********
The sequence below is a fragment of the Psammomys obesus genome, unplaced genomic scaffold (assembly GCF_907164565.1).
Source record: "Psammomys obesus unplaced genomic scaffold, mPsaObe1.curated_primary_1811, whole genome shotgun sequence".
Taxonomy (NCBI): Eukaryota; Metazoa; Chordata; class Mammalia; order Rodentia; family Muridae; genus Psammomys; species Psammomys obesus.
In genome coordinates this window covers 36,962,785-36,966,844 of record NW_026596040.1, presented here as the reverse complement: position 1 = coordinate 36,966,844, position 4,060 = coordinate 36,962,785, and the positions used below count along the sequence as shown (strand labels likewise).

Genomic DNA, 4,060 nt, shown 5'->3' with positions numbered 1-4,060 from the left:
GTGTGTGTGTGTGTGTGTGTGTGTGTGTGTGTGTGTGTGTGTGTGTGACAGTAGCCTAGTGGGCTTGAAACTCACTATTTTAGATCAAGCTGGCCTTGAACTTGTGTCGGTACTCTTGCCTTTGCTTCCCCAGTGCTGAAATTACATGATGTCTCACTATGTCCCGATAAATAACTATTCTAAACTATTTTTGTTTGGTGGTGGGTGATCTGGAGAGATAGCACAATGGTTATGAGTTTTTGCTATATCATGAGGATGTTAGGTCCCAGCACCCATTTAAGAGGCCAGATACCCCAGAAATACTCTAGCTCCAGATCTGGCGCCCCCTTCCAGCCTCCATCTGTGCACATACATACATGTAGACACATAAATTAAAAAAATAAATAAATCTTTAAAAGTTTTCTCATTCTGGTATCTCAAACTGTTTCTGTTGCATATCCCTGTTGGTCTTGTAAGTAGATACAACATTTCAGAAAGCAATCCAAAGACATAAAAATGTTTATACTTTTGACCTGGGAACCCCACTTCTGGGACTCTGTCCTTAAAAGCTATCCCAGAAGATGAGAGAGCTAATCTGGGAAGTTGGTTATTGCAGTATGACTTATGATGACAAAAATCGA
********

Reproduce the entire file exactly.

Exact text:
The sequence below is a fragment of the Psammomys obesus genome, unplaced genomic scaffold (assembly GCF_907164565.1).
Source record: "Psammomys obesus unplaced genomic scaffold, mPsaObe1.curated_primary_1811, whole genome shotgun sequence".
Taxonomy (NCBI): Eukaryota; Metazoa; Chordata; class Mammalia; order Rodentia; family Muridae; genus Psammomys; species Psammomys obesus.
In genome coordinates this window covers 36,962,785-36,966,844 of record NW_026596040.1, presented here as the reverse complement: position 1 = coordinate 36,966,844, position 4,060 = coordinate 36,962,785, and the positions used below count along the sequence as shown (strand labels likewise).

Genomic DNA, 4,060 nt, shown 5'->3' with positions numbered 1-4,060 from the left:
GTGTGTGTGTGTGTGTGTGTGTGTGTGTGTGTGTGTGTGTGTGTGTGACAGTAGCCTAGTGGGCTTGAAACTCACTATTTTAGATCAAGCTGGCCTTGAACTTGTGTCGGTACTCTTGCCTTTGCTTCCCCAGTGCTGAAATTACATGATGTCTCACTATGTCCCGATAAATAACTATTCTAAACTATTTTTGTTTGGTGGTGGGTGATCTGGAGAGATAGCACAATGGTTATGAGTTTTTGCTATATCATGAGGATGTTAGGTCCCAGCACCCATTTAAGAGGCCAGATACCCCAGAAATACTCTAGCTCCAGATCTGGCGCCCCCTTCCAGCCTCCATCTGTGCACATACATACATGTAGACACATAAATTAAAAAAATAAATAAATCTTTAAAAGTTTTCTCATTCTGGTATCTCAAACTGTTTCTGTTGCATATCCCTGTTGGTCTTGTAAGTAGATACAACATTTCAGAAAGCAATCCAAAGACATAAAAATGTTTATACTTTTGACCTGGGAACCCCACTTCTGGGACTCTGTCCTTAAAAGCTATCCCAGAAGATGAGAGAGCTAATCTGGGAAGTTGGTTATTGCAGTATGACTTATGATGACAAAAATCGA